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I have a third-party IDL file which, when compiled, generates a header and an _i.c file. All three of these files are part of a Visual Studio 2010 project. (So far the project is empty other than attempted COM initialization stuff.)

I can get the project to compile by calling


At runtime CoCreateInstance() returns a "Class not registered" error.

Everything I can find on the Internet says to register a COM object by running regsvr32 on the DLL file or EXE file. However I only have an IDL file. I tried registering the EXE file generated by the project, but I got an error saying the module was "loaded but the entry-point DLLRegisterServer was not found."

I'm honestly not sure what else to try.

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Normally such an IDL is associated with a .dll that you install as a COM object with regsvr32. Does the third party from whom you obtained the idl supply such a .dll or other software that you can install? – antlersoft Jul 21 '11 at 22:41
It would help if you told us a little about what you are trying to do. Are you trying to call a COM object the third-party provides? Implement a COM object the third-party expects you to provide? something else? – Frank Boyne Jul 21 '11 at 22:52
Why did somebody give you this IDL file? Was the message that came with it: "here, implement this"? You are looking at a pretty steep learning curve if you do, consider giving it back. Or learn ATL. Or C#, it is definitely easier to get going in that language. – Hans Passant Jul 21 '11 at 23:12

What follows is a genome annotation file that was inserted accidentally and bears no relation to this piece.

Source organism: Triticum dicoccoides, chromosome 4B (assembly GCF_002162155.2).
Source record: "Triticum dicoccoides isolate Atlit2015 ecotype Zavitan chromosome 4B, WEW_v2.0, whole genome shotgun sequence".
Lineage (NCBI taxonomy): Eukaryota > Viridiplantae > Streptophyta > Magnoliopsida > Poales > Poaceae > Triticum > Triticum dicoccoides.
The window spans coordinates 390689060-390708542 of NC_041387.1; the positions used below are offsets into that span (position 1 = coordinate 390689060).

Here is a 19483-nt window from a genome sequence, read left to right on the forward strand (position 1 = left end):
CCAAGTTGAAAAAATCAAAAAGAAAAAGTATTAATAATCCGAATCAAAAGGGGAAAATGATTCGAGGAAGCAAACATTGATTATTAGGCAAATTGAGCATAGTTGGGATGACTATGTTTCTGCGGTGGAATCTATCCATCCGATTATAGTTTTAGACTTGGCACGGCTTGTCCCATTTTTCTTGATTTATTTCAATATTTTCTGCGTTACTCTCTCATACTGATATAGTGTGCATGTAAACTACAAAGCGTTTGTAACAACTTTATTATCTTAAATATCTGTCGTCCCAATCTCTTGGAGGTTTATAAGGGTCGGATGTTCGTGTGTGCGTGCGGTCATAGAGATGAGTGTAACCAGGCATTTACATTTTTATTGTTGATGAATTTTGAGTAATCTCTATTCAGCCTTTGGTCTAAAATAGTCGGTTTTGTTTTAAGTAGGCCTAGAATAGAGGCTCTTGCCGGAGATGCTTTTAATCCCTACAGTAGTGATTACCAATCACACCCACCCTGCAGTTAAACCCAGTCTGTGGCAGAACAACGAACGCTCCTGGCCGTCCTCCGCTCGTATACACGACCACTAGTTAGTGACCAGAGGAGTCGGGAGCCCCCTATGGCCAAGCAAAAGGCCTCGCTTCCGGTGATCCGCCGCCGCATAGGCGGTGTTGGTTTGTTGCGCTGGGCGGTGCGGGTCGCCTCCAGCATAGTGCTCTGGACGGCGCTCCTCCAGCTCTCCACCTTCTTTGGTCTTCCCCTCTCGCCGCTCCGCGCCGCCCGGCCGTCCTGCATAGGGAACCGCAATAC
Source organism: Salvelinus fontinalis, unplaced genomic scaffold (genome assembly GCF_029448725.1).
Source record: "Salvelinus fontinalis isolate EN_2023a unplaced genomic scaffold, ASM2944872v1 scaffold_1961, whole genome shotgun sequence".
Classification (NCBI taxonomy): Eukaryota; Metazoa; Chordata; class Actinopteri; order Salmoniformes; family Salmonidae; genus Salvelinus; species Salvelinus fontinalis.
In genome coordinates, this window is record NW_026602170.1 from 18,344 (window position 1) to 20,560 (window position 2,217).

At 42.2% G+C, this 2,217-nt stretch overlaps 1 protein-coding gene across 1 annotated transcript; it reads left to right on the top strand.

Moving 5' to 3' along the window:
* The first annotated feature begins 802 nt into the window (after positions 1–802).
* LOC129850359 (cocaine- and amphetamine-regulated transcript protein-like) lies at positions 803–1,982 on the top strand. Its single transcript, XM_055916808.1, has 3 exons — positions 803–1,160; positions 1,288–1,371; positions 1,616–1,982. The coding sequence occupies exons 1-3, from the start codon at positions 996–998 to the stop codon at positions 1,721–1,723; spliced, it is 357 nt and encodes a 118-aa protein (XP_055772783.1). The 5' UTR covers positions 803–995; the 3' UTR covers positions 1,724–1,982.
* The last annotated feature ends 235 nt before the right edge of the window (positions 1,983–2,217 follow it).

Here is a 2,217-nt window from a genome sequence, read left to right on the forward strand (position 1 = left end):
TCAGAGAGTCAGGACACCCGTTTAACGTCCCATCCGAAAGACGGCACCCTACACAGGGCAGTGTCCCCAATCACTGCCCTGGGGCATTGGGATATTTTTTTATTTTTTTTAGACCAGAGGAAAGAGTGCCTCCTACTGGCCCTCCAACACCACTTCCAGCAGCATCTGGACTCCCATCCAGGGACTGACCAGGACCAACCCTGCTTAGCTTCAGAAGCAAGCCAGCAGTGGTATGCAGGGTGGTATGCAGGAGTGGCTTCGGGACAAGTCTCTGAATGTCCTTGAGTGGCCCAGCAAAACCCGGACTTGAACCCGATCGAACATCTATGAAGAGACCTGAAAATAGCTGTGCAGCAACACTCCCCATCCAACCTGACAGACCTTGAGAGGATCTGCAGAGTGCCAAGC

up vote 2 down vote accepted

IDL files define interfaces, not implementations. If literally all you have of this third-party component is an IDL file then you have nothing you could register.

It's possible that the IDL file describes interfaces you're to implement that third-party code calls into; in that case you wouldn't CoCreateInstance them, they might CoCreateInstance you. But given the amount of information, I'm leaning towards you're missing the actual third-party component or you're passing the wrong thing to CoCreateInstance.

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You are correct. It turns out that I was missing the dll that implements the idl. – Ash Jul 22 '11 at 22:24

An IDL File (Interface Definition File) does not provide any implementation for the types declered on it; it only specifies how you can communicate with classes coded in a DLL that implements the IDL file.

The IDL file is not enough, you will also need the DLL that implements it.

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